We talk about risk management – and here Graham is a bit different than these guys , advocating to risk no more than 1% on each trade and ideally 0.5% if possible. We also discuss stops, market manipulation and traps, and the reason most traders fail is that they do not have a simple rule based strategy, or at least not one that they stick to. Discipline and sticking to your trading plan. Again, this is good stuff. And of course, they don’t understand market timing. At this point, I’m pretty convinced that Graham is actually a trader. This isn’t from a script, because he can be challenged on it and defend himself with competence, something many cannot unless they really know what they’re talking about.
On the subject of indicators, I challenge Graham a little on the subject of volume, as it is, in my view, a leading indicator. If you’re looking at a 15-minute chart and halfway through that 15 minutes, the volume is double that of the previous 15-minute chart, you might think that something is happening and you’d probably be right. Again, volume can be used as confirmation for trading decisions, along with price. However, when challenged about using something like Depth of Market – a common tool where you can see on your (Futures) price board where the orders might lie – and hence predict supply and demand, he again answers well, saying that it can’t be relied upon because often institutions will ‘ghost’ in limit orders and pull them at the last minute, all quite legit and above board I might add.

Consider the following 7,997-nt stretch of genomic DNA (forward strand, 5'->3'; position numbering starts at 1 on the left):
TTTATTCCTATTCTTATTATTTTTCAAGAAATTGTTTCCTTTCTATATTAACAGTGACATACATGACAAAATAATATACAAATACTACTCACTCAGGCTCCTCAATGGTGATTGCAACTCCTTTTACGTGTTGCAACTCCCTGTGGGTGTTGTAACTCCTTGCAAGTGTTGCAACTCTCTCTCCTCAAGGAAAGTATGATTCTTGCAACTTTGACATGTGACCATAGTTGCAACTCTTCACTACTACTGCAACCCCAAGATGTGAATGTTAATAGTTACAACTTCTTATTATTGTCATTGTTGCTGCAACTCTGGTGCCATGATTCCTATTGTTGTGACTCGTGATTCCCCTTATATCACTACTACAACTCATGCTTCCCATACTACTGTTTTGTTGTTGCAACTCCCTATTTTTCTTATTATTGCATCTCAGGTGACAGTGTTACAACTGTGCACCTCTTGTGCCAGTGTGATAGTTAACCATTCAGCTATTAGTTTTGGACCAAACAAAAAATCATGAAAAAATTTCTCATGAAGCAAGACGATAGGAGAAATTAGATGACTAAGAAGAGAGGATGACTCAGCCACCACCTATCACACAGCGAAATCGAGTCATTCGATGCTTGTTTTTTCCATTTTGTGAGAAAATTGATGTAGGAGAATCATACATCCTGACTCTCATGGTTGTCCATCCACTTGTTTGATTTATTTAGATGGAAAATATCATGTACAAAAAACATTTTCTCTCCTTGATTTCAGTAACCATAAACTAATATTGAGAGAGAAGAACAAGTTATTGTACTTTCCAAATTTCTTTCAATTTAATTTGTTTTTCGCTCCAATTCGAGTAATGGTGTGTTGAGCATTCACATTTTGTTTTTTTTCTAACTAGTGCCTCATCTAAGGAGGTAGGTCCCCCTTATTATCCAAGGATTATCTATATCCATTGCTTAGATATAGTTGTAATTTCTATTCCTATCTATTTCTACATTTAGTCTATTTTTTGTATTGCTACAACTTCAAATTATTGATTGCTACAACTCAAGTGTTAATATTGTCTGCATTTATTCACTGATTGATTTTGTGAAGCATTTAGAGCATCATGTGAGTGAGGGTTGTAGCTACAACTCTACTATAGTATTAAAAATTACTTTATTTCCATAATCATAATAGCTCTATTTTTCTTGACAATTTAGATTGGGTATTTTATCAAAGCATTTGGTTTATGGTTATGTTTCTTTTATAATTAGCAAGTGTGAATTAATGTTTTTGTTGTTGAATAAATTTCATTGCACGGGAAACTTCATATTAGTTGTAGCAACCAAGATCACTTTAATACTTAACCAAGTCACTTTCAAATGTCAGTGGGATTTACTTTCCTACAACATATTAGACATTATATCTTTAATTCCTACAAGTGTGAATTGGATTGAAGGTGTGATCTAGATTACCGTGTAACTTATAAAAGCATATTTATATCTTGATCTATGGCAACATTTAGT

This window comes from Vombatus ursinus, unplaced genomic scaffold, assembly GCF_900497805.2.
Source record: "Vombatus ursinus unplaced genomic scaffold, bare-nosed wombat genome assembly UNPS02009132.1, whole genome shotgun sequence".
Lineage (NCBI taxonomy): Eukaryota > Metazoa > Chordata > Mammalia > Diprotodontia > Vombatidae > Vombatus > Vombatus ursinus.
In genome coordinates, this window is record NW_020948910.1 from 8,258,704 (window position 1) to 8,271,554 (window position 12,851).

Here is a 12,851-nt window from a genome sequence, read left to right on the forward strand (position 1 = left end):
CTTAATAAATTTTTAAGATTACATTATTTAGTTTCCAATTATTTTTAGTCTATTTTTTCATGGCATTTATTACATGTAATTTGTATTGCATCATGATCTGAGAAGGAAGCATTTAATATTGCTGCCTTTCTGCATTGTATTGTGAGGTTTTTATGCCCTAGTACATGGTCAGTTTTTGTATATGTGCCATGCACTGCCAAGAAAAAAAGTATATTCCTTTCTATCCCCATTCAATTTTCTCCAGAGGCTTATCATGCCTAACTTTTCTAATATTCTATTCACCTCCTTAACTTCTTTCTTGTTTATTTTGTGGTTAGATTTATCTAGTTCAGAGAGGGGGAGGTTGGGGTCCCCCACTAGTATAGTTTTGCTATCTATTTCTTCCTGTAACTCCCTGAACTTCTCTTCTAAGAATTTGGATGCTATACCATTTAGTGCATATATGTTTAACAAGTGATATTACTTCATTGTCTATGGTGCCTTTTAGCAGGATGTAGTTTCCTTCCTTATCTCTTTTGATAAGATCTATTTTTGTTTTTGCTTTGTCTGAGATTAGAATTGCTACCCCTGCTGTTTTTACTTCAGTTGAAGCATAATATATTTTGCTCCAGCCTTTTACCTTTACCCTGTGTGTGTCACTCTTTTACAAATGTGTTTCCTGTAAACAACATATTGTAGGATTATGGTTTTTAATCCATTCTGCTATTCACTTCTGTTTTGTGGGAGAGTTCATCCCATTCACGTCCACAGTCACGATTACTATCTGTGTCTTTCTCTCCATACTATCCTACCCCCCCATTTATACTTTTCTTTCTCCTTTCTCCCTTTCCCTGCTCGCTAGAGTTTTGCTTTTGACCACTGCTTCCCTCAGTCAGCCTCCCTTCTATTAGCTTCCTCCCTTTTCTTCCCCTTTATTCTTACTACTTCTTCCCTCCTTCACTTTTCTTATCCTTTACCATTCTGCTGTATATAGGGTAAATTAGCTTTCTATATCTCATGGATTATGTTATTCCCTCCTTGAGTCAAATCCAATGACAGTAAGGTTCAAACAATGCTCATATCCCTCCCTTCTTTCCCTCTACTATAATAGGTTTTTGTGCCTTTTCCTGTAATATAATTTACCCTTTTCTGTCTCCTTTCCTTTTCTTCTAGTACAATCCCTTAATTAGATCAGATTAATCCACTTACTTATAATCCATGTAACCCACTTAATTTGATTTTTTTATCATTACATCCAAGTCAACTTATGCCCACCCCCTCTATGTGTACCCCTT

This is the first time ever, in nearly 15 years, that I have heard an ‘educator’ talk about limit orders. These are handy little things that enable you to buy at a pre-determined price, so you’re just sitting there, waiting for the market to enter you into a trade. I love limit orders for buy and sell, because it a) means you don’t have to hesitate pulling the trigger, a common problem with traders who start to second-guess their strategy and use Market Orders and b) if you’ve got them in a liquid market like ES/YM/NQ you’re not going to have a problem getting filled.
A good direct access broker, as mentioned earlier, is the best way to trade the market. You’re trading the actual market with these guys, not your brokers’ interpretation of the market as is the case with Spread Betting, for example. Two Direct Access brokers that I know of are TradeStation and Interactive Brokers (google ’em) and I’ve had accounts with both of those guys in the past with no problems whatsoever. Good liquidity, solid reliable platforms and good customer support. They are professional trader packages, and OTA seem to advocate the use of TradeStation, the software that is evident in all of Graham’s screenshots.